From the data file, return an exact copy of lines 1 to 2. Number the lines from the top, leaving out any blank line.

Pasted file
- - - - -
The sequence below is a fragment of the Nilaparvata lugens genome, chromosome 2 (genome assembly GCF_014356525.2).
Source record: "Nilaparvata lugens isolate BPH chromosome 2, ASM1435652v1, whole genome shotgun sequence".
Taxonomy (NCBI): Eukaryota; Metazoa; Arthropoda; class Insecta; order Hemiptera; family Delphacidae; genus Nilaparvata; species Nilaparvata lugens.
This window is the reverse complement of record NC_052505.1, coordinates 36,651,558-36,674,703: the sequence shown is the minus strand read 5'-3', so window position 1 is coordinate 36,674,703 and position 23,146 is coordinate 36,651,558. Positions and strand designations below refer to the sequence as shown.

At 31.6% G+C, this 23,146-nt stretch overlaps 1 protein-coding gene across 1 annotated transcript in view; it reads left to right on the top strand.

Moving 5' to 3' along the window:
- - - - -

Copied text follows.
The sequence below is a fragment of the Nilaparvata lugens genome, chromosome 2 (genome assembly GCF_014356525.2).
Source record: "Nilaparvata lugens isolate BPH chromosome 2, ASM1435652v1, whole genome shotgun sequence".